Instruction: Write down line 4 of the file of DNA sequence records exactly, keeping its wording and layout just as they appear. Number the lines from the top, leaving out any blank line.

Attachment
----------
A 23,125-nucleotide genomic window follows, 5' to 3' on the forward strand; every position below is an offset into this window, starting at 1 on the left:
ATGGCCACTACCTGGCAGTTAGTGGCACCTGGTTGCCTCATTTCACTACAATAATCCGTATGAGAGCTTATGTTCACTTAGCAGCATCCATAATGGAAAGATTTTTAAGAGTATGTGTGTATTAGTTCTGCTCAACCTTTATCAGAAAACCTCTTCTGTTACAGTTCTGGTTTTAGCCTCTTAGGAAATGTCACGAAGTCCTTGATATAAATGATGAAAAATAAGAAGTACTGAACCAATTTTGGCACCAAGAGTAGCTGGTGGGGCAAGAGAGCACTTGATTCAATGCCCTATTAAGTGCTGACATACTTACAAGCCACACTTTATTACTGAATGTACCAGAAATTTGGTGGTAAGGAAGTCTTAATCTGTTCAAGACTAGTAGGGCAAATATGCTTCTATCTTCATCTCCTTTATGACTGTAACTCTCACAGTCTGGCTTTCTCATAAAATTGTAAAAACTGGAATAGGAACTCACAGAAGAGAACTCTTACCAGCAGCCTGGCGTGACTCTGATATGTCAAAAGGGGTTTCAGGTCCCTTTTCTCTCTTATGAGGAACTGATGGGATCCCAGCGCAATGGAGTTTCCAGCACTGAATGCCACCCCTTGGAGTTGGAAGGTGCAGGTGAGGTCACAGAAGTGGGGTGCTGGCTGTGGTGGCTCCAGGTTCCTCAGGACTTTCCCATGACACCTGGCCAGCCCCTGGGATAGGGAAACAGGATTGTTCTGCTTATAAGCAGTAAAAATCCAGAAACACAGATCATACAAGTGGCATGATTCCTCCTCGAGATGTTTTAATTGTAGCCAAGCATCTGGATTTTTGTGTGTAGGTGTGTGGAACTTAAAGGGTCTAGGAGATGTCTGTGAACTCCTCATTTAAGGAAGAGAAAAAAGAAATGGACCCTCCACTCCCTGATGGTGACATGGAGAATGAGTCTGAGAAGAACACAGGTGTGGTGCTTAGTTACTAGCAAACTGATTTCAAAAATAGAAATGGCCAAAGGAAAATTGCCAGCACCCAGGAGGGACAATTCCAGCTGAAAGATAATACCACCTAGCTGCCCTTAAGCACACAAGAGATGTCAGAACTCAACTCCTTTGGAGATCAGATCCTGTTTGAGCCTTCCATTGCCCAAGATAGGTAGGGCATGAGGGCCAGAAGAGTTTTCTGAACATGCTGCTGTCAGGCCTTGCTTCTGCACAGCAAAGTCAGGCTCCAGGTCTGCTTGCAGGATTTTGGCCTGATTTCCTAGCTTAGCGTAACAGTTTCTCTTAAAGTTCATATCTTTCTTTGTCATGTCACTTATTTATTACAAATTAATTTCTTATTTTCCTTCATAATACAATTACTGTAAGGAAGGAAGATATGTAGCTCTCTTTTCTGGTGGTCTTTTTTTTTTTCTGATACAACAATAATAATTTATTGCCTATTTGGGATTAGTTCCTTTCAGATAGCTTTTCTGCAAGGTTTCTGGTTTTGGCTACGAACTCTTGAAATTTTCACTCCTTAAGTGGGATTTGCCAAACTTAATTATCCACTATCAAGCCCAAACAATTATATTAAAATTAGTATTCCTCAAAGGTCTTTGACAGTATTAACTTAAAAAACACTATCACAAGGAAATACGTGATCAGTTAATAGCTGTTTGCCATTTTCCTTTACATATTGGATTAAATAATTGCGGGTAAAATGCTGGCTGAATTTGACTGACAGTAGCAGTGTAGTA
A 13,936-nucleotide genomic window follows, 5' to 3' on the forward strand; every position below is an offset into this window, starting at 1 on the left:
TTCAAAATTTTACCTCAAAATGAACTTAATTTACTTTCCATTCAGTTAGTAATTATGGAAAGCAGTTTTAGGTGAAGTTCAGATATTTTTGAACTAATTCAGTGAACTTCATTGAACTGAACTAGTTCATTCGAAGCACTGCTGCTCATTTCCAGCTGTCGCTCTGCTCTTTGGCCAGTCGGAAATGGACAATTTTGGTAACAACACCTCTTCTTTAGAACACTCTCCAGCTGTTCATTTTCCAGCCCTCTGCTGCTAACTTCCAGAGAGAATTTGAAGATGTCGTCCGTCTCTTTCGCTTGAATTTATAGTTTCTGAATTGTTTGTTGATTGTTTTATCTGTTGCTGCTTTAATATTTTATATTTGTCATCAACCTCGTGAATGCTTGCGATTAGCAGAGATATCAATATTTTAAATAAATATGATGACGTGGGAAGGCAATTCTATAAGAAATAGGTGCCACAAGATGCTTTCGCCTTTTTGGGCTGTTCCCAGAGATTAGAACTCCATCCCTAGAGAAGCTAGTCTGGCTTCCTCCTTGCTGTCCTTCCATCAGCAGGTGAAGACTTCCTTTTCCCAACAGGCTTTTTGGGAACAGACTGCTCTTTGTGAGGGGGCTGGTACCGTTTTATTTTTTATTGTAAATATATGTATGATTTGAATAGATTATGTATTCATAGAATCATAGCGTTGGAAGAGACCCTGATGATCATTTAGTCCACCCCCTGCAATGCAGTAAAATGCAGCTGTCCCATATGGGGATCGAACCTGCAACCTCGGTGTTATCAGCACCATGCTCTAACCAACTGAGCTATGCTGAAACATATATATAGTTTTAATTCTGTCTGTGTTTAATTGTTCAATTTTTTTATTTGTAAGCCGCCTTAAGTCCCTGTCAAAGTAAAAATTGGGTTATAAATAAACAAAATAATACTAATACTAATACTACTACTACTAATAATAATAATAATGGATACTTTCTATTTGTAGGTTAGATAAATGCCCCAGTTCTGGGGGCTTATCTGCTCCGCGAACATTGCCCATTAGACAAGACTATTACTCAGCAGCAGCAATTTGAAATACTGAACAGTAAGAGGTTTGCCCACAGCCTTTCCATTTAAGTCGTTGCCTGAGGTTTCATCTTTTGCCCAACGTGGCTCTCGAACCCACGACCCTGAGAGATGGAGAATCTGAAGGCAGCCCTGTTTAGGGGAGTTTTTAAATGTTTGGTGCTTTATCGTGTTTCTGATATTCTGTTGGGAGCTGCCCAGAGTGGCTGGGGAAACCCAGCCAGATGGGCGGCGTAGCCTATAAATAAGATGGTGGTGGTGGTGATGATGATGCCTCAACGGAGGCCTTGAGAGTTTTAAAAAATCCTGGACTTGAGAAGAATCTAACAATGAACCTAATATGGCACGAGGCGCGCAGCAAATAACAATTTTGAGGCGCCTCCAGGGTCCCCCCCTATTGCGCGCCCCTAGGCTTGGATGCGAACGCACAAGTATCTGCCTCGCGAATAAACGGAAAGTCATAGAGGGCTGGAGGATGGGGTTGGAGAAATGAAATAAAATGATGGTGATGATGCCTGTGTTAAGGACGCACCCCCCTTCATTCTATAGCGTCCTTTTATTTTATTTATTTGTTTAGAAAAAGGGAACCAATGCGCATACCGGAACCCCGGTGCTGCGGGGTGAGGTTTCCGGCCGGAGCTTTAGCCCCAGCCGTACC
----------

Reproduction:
TTCAAAATTTTACCTCAAAATGAACTTAATTTACTTTCCATTCAGTTAGTAATTATGGAAAGCAGTTTTAGGTGAAGTTCAGATATTTTTGAACTAATTCAGTGAACTTCATTGAACTGAACTAGTTCATTCGAAGCACTGCTGCTCATTTCCAGCTGTCGCTCTGCTCTTTGGCCAGTCGGAAATGGACAATTTTGGTAACAACACCTCTTCTTTAGAACACTCTCCAGCTGTTCATTTTCCAGCCCTCTGCTGCTAACTTCCAGAGAGAATTTGAAGATGTCGTCCGTCTCTTTCGCTTGAATTTATAGTTTCTGAATTGTTTGTTGATTGTTTTATCTGTTGCTGCTTTAATATTTTATATTTGTCATCAACCTCGTGAATGCTTGCGATTAGCAGAGATATCAATATTTTAAATAAATATGATGACGTGGGAAGGCAATTCTATAAGAAATAGGTGCCACAAGATGCTTTCGCCTTTTTGGGCTGTTCCCAGAGATTAGAACTCCATCCCTAGAGAAGCTAGTCTGGCTTCCTCCTTGCTGTCCTTCCATCAGCAGGTGAAGACTTCCTTTTCCCAACAGGCTTTTTGGGAACAGACTGCTCTTTGTGAGGGGGCTGGTACCGTTTTATTTTTTATTGTAAATATATGTATGATTTGAATAGATTATGTATTCATAGAATCATAGCGTTGGAAGAGACCCTGATGATCATTTAGTCCACCCCCTGCAATGCAGTAAAATGCAGCTGTCCCATATGGGGATCGAACCTGCAACCTCGGTGTTATCAGCACCATGCTCTAACCAACTGAGCTATGCTGAAACATATATATAGTTTTAATTCTGTCTGTGTTTAATTGTTCAATTTTTTTATTTGTAAGCCGCCTTAAGTCCCTGTCAAAGTAAAAATTGGGTTATAAATAAACAAAATAATACTAATACTAATACTACTACTACTAATAATAATAATAATGGATACTTTCTATTTGTAGGTTAGATAAATGCCCCAGTTCTGGGGGCTTATCTGCTCCGCGAACATTGCCCATTAGACAAGACTATTACTCAGCAGCAGCAATTTGAAATACTGAACAGTAAGAGGTTTGCCCACAGCCTTTCCATTTAAGTCGTTGCCTGAGGTTTCATCTTTTGCCCAACGTGGCTCTCGAACCCACGACCCTGAGAGATGGAGAATCTGAAGGCAGCCCTGTTTAGGGGAGTTTTTAAATGTTTGGTGCTTTATCGTGTTTCTGATATTCTGTTGGGAGCTGCCCAGAGTGGCTGGGGAAACCCAGCCAGATGGGCGGCGTAGCCTATAAATAAGATGGTGGTGGTGGTGATGATGATGCCTCAACGGAGGCCTTGAGAGTTTTAAAAAATCCTGGACTTGAGAAGAATCTAACAATGAACCTAATATGGCACGAGGCGCGCAGCAAATAACAATTTTGAGGCGCCTCCAGGGTCCCCCCCTATTGCGCGCCCCTAGGCTTGGATGCGAACGCACAAGTATCTGCCTCGCGAATAAACGGAAAGTCATAGAGGGCTGGAGGATGGGGTTGGAGAAATGAAATAAAATGATGGTGATGATGCCTGTGTTAAGGACGCACCCCCCTTCATTCTATAGCGTCCTTTTATTTTATTTATTTGTTTAGAAAAAGGGAACCAATGCGCATACCGGAACCCCGGTGCTGCGGGGTGAGGTTTCCGGCCGGAGCTTTAGCCCCAGCCGTACC